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Tim Worstall gets to the heart of Wells King’s and Oren Cass’s misunderstanding of financial markets. A slice:

The argument here is that financial markets don’t add much value, if any at all. A contention well up there with 2+2 = 5 in its usefulness. For to gain this insight it is necessary to entirely ignore the people doing the buying and the selling. Something really a bit strange – to the point of drivel – among those on the right who might be expected to support things like private property and the ability to acquire and dispose of it.

Barry Brownstein explains that safety is found in principles. A slice:

There are significant differences between order that is made and order that emerges spontaneously. Safety measures that emerge from a spontaneous order are infinitely adaptable as they rely on the creative power of free people. An emerging array of safety measures would have a [to quote Hayek] “degree of complexity not limited to what a human mind can master.” In a planned order, safety measures imposed by politicians are authoritarian, depend on the limited knowledge of people, and may be motivated by a lust for power. Imposed orders are not adaptable and so can be infinitely cruel.

Eric Boehm exposes one result of the mix of cronyism and idiocy at the heart of the Trump administration’s effort to reduce America’s supposed dependency on Chinese-made medical supplies.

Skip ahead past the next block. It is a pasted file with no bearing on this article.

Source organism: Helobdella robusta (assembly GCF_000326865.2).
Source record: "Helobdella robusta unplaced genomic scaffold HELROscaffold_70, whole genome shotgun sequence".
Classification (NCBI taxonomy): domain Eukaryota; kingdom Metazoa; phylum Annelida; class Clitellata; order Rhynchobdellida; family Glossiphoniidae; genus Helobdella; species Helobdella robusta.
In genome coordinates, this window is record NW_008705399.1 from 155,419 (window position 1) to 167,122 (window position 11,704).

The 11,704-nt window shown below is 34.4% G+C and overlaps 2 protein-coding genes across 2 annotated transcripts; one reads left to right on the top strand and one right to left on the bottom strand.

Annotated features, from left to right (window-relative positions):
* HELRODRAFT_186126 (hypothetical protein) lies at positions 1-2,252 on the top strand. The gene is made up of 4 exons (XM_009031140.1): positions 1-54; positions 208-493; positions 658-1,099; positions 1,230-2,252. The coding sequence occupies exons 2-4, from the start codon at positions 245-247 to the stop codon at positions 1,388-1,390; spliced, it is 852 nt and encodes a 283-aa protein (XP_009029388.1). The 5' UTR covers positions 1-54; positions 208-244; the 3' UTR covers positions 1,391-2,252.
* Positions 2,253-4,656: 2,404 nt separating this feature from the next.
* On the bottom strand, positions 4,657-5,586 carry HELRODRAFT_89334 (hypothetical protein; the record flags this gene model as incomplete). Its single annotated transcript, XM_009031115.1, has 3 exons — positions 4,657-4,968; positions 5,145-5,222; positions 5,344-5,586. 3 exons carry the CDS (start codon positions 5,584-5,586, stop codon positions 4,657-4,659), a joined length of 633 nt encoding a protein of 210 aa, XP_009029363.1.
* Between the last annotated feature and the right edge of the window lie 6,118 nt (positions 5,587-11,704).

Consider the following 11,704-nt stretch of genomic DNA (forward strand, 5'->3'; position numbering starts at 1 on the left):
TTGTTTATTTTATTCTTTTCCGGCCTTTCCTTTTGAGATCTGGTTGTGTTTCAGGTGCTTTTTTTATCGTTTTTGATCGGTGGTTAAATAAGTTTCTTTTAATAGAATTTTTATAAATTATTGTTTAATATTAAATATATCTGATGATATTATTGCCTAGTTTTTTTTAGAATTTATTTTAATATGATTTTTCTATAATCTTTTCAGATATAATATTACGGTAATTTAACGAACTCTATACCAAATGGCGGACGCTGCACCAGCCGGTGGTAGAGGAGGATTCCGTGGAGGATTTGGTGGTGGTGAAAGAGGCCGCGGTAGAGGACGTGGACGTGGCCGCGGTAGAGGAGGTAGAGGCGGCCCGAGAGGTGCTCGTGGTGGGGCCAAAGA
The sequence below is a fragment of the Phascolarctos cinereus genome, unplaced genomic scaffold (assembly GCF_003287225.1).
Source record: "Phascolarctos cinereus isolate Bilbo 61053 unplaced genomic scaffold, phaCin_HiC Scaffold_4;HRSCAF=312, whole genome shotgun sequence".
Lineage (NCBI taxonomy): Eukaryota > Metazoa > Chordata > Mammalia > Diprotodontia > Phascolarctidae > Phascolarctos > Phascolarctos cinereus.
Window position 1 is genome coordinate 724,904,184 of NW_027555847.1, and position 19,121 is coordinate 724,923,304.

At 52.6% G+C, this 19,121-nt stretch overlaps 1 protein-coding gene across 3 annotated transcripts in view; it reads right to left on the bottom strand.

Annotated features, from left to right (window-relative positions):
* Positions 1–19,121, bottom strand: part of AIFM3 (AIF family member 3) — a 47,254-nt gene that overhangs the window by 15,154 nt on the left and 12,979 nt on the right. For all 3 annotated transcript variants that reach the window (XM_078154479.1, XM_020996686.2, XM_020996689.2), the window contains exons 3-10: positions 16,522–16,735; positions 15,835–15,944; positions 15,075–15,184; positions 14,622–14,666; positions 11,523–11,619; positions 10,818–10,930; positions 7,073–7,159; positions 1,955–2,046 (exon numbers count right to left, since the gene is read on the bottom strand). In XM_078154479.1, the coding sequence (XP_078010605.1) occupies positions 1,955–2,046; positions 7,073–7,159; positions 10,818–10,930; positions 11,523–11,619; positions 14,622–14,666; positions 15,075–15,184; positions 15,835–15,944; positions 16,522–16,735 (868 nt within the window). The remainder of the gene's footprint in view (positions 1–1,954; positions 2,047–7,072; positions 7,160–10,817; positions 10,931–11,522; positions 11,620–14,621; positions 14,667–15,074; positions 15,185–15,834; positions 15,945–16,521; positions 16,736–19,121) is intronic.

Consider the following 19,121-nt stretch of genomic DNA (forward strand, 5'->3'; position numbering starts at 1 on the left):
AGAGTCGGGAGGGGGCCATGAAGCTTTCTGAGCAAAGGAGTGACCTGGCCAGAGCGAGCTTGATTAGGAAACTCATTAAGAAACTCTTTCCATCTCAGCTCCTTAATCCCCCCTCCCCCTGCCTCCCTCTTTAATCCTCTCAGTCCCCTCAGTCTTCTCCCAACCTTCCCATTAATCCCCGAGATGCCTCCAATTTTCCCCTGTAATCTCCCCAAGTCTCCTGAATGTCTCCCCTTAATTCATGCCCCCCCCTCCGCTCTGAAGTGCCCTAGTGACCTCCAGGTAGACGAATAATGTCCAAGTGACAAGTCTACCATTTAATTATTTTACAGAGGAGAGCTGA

Daniel Ikenson and Huan Zhu warn of the costs of a trade war over technology.

This powerful essay by Brendan O’Neill on Britain’s lockdown insanity is relevant also for American readers. A slice:

‘But it is all necessary’, the lockdowners cry. This was questionable from the very start of the lockdown. Now it is utterly untenable. The lockdown was justified as a temporary measure to ensure that the NHS was not pushed to breaking point by the hundreds of thousands of Covid cases that the ideologues of doom predicted. The cases never came. Many hospitals are half-empty. The lockdown’s justification has evaporated.

I’m very sorry to learn of the death of the great Nobel-laureate economist Oliver Williamson. (During my first year on GMU’s faculty – 1985-86 – I reviewed his superb 1985 magnum opus, The Economic Institutions of Capitalism. [The review isn’t on-line, but Pete Boettke last night kindly sent me this photo of it.] Much to my surprise, not long after my review was published, I received a lovely and warm letter from Williamson thanking me for the review. His was a kind gesture to an unknown and unpromising young assistant professor.)